A qui tam action has rarely if ever been used in England since the Common Informers Act of 1951 abolished the provision of rewards to private citizens for bring suits on behalf of the state. Qui tam is, however, alive and well in the United States in so-called whistleblower acts; e.g. the federal False Claims Act where a “relator,” someone who relates information to obtain a specific reward, can step in and file a writ against someone defrauding or cheating the government.

Edward Coke (1552-1634), who served Britain variously as Chief Justice of the King’s Bench, Chief Justice of the Common Pleas, Attorney General and Solicitor General for England and Wales, took common informers to task in his Institutes of English Law: Third Part Concerning High Treason, And Other Pleas of the Crown, and Criminal Causes (1798) Capitulo 88, “Against Vexatious Relators, Informers, Promoters upon Penal Statutes.” The foregoing persons he labeled in Latin “turbidum hominem genus” i.e., men who stir up trouble i.e. muckrakers. He attributed a “multiplication of suits in law” in part to “the swarm of informers” and a “multitude of attorneys.”

“Informers and relators,” he wrote, “raised many suits, by informations, writs, &c. in the King’s Courts as Westminster upon penal statutes, many whereof were obsolete, inconvenient, and not fit for those days, and yet remain snares upon the subject…. Lastly, the multitude of attorneys, more than is limited by law, is a great cause of increase in suits.”

Informers, he claimed, are “viperous vermin, which endeavored to have eaten out the sides of the church and the commonwealth.” So laws were made in the 18th and 28th and 31st year of Queen Elizabeth’s reign including corporal punishment to rein in common informers, but another law to the same end is required because there people are still causing a great deal of grief to the Queen’s subjects. He explained that many obsolete penal laws remain on the books as snares which relators, informers and promoters used to vex and entangle subjects. For example: statutes regulating the price of poultry, the transportation of corn, the price of hats, caps, candles. broadcloth, concerning vagabonds, unlawful games, and alehouses, the sale of wine, decay of houses, buying of wool, keeping of great horses, manufacture of locks, rings and crosses, the sale of colored cloth, and so on. The king’s courts in Westminster are being clogged with suits brought by common informers from counties everywhere so that Westminster is likely to suffer from apoplexy. To make matters worse, an informer in one county can at his pleasure bring suit against an alleged infraction in other counties where parties and witnesses are unknown.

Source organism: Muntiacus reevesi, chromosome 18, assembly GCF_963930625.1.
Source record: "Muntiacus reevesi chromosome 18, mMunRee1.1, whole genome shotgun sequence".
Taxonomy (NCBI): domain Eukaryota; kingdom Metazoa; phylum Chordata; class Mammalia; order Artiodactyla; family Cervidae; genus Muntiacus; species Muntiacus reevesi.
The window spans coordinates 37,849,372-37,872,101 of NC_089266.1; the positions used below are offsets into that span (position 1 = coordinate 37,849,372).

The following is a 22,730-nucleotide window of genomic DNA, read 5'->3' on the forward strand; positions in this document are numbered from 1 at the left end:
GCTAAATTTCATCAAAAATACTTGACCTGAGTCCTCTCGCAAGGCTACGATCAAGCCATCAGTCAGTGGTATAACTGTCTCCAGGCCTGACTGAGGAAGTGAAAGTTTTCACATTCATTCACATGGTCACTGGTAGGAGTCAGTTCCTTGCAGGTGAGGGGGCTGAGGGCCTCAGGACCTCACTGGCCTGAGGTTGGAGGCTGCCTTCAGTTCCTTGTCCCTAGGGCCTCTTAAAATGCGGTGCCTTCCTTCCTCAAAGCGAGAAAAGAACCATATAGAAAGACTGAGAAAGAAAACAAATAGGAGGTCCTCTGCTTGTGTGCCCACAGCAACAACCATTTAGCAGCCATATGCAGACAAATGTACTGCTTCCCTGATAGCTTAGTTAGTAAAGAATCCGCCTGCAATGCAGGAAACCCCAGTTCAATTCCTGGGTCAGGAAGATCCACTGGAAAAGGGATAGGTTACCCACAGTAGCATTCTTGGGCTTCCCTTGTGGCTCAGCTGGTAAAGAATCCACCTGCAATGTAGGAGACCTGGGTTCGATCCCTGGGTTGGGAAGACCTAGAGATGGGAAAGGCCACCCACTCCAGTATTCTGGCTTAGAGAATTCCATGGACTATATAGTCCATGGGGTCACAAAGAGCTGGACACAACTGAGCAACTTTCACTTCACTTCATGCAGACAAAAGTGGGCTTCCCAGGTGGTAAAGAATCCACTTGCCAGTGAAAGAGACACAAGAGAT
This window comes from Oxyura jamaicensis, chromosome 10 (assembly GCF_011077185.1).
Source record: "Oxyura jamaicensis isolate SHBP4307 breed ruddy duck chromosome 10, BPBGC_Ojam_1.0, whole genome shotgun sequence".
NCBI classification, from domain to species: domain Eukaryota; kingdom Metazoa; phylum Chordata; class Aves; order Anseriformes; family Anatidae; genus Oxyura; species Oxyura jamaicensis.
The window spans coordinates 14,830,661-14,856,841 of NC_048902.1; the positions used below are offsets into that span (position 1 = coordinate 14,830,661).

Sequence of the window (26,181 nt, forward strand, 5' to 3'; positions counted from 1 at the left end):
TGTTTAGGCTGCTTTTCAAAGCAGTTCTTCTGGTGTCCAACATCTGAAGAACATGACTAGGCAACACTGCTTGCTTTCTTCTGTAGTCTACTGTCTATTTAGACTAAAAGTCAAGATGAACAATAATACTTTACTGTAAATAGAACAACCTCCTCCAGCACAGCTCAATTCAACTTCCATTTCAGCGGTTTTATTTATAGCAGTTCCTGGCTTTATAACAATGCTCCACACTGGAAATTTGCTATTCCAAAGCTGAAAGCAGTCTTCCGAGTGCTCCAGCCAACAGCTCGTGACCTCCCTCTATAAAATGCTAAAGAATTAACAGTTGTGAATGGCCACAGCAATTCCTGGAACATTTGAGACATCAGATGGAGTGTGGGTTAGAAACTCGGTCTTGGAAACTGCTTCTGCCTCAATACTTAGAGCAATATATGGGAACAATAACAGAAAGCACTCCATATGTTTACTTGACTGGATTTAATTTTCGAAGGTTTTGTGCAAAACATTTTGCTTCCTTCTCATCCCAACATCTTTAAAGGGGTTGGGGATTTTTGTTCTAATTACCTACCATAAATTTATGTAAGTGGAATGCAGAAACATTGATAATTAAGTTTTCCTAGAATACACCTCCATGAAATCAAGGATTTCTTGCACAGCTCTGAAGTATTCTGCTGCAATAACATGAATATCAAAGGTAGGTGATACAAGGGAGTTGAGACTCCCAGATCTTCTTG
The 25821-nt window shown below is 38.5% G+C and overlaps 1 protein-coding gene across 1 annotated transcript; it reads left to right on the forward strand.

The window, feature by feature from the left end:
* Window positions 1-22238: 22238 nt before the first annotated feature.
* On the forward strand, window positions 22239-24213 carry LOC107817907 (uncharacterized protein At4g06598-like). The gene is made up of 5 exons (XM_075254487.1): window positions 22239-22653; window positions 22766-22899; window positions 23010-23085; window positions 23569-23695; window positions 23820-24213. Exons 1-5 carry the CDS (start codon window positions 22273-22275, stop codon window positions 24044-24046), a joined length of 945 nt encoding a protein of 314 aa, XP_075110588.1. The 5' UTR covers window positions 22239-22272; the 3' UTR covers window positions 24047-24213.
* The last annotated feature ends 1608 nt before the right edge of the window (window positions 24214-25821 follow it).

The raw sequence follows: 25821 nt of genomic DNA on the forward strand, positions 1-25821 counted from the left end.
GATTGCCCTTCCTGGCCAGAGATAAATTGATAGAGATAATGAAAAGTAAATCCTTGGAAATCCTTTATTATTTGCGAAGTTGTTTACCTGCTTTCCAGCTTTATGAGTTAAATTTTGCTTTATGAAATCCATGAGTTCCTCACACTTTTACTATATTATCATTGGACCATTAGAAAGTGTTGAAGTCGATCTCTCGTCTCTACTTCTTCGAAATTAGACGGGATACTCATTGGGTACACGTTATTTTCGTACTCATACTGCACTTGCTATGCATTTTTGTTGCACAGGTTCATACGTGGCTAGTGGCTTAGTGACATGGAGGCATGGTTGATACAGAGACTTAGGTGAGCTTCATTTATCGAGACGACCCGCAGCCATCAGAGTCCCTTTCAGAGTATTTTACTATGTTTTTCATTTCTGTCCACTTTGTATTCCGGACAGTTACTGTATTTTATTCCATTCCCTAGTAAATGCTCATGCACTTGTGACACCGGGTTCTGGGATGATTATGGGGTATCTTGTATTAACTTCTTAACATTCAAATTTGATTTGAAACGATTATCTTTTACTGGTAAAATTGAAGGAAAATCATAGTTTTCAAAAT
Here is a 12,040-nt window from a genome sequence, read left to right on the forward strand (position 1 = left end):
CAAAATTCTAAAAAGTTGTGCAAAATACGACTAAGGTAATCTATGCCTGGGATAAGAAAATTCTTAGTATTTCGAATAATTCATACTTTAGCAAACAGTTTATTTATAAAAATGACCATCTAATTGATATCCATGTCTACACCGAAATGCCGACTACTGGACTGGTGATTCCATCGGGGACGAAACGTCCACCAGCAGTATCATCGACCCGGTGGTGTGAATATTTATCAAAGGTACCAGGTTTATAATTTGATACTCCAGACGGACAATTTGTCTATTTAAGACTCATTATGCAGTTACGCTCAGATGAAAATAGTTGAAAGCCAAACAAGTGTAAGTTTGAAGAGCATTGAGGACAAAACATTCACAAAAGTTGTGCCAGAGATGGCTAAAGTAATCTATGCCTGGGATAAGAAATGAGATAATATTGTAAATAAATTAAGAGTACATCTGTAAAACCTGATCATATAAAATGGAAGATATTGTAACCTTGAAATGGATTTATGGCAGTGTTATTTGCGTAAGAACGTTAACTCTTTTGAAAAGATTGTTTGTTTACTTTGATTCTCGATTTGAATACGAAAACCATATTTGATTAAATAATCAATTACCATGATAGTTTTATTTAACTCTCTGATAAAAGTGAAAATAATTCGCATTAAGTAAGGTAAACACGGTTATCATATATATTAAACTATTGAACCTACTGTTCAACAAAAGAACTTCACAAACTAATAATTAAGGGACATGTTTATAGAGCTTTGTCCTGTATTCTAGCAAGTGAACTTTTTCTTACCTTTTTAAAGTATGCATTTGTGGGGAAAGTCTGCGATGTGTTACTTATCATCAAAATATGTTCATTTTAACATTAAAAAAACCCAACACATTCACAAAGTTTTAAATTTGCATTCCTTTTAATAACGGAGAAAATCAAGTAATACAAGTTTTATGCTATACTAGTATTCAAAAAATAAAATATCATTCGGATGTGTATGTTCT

Therefore the “Act for the Ease of the Subject concerning the Informations upon Penal Statutes,” in short, “the Common Informers Act of 1623,” (21 Jac. 1, c. 4), specifies “That all offences hereafter to be committed against any penal statute, for which any common informer or promoter may lawfully ground any popular action, bill, plaint, suit or information, &c. shall be commenced, sued, prosecuted, &c. in the counties where the offenses were committed, and not elsewhere.”

The foregoing was apparently insufficient, as we can see from “The Common Informer,” an article by dramatist (“the little Shakespeare”) and journalist Douglas William Jerrold (1803-1857), published in London in 1840 by Vizetelly & Co. in the book entitled, Heads of the People, Portraits of the English.

We all know that many people love to complain about trivial breaches of conduct. They will complain all the more given a reward for complaining, no matter how small. “It is but a few days since,” indited Jerrold, “that a celebrated Informer laid an information against the servants of our maiden queen for having failed to emblazon her initials on the vehicle, and thereby having exposed their gracious mistress to the fatal visitation of a fine. But queens are seldom caught tripping; and, by some means, we are happy to state that Her Majesty escaped the stern sense of justice animating the bosom of the Informer, though we have felt it due to him to chronicle the circumstance, as displaying the virtuous boldness of his character.”

He observed that “The Common Informer so generally confines himself to the healthful castigation of the poor, that he is assuredly an Informer very far from the common who has the moral courage to make known the peccadillo of a queen.” That was certainly not the case in Rome of yore, where vast fortunes were made by delators.